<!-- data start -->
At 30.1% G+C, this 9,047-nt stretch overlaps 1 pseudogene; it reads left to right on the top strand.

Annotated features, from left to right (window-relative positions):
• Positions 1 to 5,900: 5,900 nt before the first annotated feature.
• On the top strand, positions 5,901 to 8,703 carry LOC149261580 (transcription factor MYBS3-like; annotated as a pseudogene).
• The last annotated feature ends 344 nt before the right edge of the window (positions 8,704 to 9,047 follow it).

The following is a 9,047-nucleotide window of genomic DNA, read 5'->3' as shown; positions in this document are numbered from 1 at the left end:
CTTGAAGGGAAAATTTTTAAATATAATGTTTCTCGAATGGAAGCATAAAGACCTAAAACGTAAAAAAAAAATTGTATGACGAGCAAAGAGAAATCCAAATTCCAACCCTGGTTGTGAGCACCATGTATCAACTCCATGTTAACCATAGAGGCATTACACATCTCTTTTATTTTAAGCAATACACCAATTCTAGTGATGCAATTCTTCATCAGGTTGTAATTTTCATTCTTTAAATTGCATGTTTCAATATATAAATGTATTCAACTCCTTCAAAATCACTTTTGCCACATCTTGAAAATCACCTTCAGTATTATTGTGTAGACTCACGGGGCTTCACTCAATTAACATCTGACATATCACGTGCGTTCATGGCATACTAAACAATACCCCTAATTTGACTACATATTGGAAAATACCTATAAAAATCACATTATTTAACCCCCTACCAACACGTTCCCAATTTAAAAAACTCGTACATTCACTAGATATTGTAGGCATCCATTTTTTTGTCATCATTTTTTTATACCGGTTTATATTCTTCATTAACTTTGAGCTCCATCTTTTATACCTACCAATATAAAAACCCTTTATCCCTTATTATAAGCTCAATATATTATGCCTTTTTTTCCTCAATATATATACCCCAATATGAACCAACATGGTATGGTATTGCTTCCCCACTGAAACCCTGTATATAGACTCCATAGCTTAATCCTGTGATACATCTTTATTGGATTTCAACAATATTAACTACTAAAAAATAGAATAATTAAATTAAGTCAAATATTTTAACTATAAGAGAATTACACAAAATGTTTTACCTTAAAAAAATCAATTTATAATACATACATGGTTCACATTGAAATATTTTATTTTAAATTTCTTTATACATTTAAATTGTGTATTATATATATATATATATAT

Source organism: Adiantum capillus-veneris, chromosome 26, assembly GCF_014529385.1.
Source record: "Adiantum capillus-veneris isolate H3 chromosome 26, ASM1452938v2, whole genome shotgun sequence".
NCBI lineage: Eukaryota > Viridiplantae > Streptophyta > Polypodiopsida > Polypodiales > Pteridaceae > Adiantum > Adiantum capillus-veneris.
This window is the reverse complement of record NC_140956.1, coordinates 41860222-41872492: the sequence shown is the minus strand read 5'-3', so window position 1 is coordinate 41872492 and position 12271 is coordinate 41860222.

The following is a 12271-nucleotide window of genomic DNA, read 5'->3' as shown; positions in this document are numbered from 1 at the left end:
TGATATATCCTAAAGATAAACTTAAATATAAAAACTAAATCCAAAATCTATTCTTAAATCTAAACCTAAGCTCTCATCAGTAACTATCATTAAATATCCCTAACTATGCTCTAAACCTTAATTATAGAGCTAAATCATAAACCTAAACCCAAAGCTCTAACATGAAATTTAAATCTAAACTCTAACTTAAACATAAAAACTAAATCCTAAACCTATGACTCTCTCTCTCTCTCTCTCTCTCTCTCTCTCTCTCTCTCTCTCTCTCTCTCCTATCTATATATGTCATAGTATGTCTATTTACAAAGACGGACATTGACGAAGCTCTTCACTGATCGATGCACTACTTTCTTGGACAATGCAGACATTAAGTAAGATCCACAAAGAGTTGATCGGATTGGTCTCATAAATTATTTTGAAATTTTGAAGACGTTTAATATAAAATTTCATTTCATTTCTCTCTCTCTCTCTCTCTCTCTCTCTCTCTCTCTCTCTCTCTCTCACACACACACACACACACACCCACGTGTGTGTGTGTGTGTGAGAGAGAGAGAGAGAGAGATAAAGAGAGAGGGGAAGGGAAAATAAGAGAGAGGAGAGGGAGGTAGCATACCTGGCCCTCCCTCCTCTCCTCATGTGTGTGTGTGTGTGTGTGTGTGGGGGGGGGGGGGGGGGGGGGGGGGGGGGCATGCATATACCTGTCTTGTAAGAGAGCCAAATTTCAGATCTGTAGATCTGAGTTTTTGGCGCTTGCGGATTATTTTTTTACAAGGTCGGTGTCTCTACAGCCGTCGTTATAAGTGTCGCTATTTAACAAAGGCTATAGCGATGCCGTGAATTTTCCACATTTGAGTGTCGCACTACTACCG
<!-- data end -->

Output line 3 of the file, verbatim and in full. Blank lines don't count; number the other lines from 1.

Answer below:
• Positions 1 to 5,900: 5,900 nt before the first annotated feature.